ARISS Looks Forward to Installation of “Ham Video” on Space Station


The Amateur Radio on the International Space Station (ARISS) program is hoping its “Ham Video” digital television transmitter, now stowed onboard the International Space Station (ISS), will be installed and commissioned this fall. US Astronaut Mike Hopkins, KF5LJG, who heads into space September 25, is scheduled to handle the tasks involved with getting the S Band Ham Video DATV setup on the air from the ISS Columbus Laboratory. The project has a low priority, however, and it could be a while before live digital TV images show up from the ISS. According to ARISS-EU Chairman Gaston Bertels, ON4WF, live commissioning will take place in stages, each during a full pass of the ISS over the Italian Space Agency’s Very Long Baseline Interferometry station near Matera in southern Italy. That station will be used to receive the DATV signal from the ISS.

“It is not yet known if these passes will be chosen in close succession, or if they will cover several weeks,” Bertels said in a recent Ham Video update. ARISS has proposed that the European Space Agency (ESA) transmit over all continents, with the camera turned off between commissioning passes. The camera operates from batteries, and having to service it could require a prohibitive amount of crew time, always at a premium.

“During commissioning activities, the astronaut will activate the Ham Video transmitter with the camera live in all possible configurations — two antennas, four frequencies and two symbol rates,” Bertels told ARRL. “This will be done during three or four passes of the ISS over southern Italy, where the operating ground station is located.”

Bertels said the transmitter typically would be activated only during passes over the ground station and shut down after each activity. “What we are asking ESA to do is to leave the transmitter on, without camera, between commissioning passes,” he said. “Once commissioning is complete, the Ham Video transmitter will be shut down, and how it’s used after that is still under discussion.

A blank signal contains everything ground stations need to set up and fine tune reception, Bertels said. Data collected will be used to study the performance the ARISS L/S band antennas, now installed on Columbus, as well as to evaluate the global system.

Ham Video Wants You!

ARISS is calling on members of the Amateur Radio community, especially those interested in space communication, to collaborate on the project, and Bertels said several satellite operators already have shown interest. Ham Video technical characteristics are available on the ARISS-EU website at the “Ham Video” link in the left sidebar.

Among the components of a satellite ground station, the antenna system is the most expensive. High-gain antennas equipped with azimuth/elevation capability and driven by an appropriate computer program are necessary. “For Ham Video reception, a 1.2 meter dish with precision tracking is recommended,” Bertels said. Properly equipped stations should be able to receive from 3 to 4 minutes of video on a given ISS pass. But even stations with simpler equipment may be able to gather useful data. Chained stations will be needed for ARISS Ham Video school contacts, although that prospect is still in the future at this point.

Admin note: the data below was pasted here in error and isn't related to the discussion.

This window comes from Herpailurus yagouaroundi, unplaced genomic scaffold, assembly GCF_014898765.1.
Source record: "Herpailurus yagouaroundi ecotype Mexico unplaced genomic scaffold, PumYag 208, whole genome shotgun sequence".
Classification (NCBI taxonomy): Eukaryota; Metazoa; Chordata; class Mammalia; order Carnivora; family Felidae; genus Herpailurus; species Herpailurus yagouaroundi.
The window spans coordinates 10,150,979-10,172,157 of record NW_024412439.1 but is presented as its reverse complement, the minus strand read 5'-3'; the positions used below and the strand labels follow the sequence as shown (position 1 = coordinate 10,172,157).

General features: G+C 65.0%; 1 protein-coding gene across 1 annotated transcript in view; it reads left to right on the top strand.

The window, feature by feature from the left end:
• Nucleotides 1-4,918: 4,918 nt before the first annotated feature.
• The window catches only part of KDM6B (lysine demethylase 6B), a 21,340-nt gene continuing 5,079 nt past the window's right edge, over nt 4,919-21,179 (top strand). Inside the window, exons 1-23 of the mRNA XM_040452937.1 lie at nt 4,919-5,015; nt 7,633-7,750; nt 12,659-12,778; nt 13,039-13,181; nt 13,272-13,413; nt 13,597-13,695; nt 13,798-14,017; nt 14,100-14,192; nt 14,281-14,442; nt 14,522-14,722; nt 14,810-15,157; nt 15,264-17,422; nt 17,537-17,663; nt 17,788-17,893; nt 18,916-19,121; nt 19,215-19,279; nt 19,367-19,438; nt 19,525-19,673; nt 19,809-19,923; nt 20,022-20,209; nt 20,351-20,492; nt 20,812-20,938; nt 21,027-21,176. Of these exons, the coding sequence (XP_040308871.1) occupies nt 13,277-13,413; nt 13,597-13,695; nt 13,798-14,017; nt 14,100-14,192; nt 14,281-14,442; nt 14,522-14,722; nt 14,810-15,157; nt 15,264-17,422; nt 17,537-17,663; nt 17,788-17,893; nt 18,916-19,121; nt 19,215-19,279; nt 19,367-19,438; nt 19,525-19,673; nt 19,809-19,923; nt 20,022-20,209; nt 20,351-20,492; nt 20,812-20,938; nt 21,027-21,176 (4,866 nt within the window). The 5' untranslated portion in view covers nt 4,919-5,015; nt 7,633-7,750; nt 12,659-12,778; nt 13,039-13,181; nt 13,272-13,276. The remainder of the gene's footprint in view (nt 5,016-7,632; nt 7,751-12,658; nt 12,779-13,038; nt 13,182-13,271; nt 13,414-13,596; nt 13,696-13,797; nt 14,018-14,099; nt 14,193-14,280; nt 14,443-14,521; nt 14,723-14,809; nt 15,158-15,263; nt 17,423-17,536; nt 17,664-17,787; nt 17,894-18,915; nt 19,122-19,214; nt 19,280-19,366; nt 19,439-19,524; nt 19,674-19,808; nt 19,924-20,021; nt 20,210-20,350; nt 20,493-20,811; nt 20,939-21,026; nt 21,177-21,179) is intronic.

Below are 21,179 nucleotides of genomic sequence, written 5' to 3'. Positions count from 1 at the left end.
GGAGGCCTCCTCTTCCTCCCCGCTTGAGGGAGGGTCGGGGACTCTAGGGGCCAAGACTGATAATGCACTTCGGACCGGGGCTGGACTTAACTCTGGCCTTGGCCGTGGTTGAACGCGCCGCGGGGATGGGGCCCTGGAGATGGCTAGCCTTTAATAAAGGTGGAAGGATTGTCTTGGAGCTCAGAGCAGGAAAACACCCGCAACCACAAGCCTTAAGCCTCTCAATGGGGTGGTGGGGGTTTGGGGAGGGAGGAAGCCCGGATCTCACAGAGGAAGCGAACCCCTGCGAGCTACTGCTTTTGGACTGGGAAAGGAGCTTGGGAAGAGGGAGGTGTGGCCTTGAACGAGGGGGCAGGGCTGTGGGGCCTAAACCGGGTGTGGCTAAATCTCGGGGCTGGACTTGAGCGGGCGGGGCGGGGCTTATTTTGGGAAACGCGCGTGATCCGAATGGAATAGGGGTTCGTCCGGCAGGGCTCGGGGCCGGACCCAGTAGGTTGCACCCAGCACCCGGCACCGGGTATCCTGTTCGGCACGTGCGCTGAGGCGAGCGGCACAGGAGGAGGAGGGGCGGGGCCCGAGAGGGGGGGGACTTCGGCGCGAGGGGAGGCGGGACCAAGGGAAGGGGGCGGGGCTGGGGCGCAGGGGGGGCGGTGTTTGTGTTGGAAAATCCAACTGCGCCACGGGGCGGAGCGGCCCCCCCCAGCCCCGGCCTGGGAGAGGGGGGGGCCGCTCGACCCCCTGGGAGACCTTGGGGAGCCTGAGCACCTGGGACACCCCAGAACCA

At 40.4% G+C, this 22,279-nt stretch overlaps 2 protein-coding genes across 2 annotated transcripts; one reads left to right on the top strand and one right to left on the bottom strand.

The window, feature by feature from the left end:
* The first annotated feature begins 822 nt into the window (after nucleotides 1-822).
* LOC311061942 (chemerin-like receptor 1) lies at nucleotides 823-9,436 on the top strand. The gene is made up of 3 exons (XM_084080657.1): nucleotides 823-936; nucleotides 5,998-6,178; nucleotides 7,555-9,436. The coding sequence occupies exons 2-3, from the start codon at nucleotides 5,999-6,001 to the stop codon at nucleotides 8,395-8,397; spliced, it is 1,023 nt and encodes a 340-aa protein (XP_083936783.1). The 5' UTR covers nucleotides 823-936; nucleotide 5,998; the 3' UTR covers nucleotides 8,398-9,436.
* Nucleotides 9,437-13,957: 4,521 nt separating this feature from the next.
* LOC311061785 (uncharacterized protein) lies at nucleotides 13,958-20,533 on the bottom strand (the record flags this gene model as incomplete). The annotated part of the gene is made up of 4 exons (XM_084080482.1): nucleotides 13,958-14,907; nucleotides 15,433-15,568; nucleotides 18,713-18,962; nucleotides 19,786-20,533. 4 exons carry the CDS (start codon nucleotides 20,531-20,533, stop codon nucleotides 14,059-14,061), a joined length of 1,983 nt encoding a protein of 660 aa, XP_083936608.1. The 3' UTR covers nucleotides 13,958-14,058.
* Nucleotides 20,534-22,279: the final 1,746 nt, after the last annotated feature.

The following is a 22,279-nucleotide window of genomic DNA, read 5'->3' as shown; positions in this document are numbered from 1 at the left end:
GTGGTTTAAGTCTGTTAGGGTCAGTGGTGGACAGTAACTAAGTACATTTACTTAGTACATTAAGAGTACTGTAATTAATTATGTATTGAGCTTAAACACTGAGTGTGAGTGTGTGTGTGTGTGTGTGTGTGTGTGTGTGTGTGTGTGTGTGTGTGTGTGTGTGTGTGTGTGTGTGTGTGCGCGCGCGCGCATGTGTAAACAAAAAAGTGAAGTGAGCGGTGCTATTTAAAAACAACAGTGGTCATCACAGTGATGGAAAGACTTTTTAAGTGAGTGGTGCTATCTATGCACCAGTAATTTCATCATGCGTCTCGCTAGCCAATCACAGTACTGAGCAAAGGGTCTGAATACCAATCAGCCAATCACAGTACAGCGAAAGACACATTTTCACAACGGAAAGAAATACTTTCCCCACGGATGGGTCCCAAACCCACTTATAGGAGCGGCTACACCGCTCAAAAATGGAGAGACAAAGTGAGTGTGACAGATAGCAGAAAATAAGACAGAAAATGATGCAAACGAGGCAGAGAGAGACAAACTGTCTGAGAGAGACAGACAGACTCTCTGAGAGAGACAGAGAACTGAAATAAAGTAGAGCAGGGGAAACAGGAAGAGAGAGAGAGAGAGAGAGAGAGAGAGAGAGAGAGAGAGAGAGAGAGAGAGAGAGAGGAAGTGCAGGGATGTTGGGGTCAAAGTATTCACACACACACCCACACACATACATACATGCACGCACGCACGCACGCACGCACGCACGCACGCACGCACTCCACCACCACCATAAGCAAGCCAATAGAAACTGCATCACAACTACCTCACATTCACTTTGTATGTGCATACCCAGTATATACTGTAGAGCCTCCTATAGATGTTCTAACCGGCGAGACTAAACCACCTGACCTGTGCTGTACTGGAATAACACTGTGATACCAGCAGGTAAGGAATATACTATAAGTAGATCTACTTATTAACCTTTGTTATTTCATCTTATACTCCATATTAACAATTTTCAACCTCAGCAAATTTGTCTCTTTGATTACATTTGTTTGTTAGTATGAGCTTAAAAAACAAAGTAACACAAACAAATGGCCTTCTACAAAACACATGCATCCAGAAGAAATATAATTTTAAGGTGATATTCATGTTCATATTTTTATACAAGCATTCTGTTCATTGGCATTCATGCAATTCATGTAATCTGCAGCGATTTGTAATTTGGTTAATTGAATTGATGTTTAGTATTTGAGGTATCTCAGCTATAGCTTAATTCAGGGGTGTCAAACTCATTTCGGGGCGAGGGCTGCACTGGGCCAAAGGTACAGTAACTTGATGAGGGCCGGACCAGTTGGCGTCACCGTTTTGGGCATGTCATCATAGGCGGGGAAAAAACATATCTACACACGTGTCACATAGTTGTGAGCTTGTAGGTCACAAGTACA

ARISS-EU says a “simple station” might consist of a helix-fed parabola dish; a low-noise downconverter (such as a High Sierra Microwave Model 2400, Kuhne Electronic KU LNC 23 TM, or Ali Express HD LNBF); a DVB-S receiver on a computer card (such as the Techno Trend S2-1600), and the free Tutioune software developed by Jean Pierre Courjaud, F6DZP.

With this setup, Ham Video from the ISS can be received, decoded and viewed on a computer display. The Tutioune software graphically displays received signal characteristics and can save data to a file for forwarding to ARISS for analysis.

Dry Run Tests Successful

An Ham Video experiment sequence test (EST) was carried out in late August, and simulation tests were completed early this month. The EST consisted of a series of ground station tests using IK1SLD in northern Italy. A very low power transmitter installed in the shack, transmitted a DATV recording on the Ham Video frequencies. IK1SLD received and decoded the signal and streamed it on the web.

ESA’s Belgian User Support and Operations Center (BUSOC) and the European Astronaut Center (EAC) in Germany also conducted tests from Kayser Italia’s laboratory, where an engineering model Ham Video unit is operational. Kayser Italia manufactured the Ham Video unit. IK1SLD and IØKPT produced, received and streamed signals to the web using various configurations.

For the simulations BUSOC supervised from Brussels and ARISS participants IØKPT and F6DZP operated from home. The simulations were done in the Columbus mockup at the EAC, where a nonoperational Ham Video model was installed for astronaut training. Ham Video transmissions were simulated at different frequencies and symbol rates, and video was streamed to the web from the Columbus mockup.

Four “passes” were simulated, using both ARISS antennas. One major goal of the simulations was to check the efficiency of communications between ground and “crew.” The simulations were considered a success, and lessons were learned for gaining time in transmitting commands. This is important, considering the 8 minute limit on contact time during real commissioning. ARISS-Europe Chair Gaston Bertels, ON4WF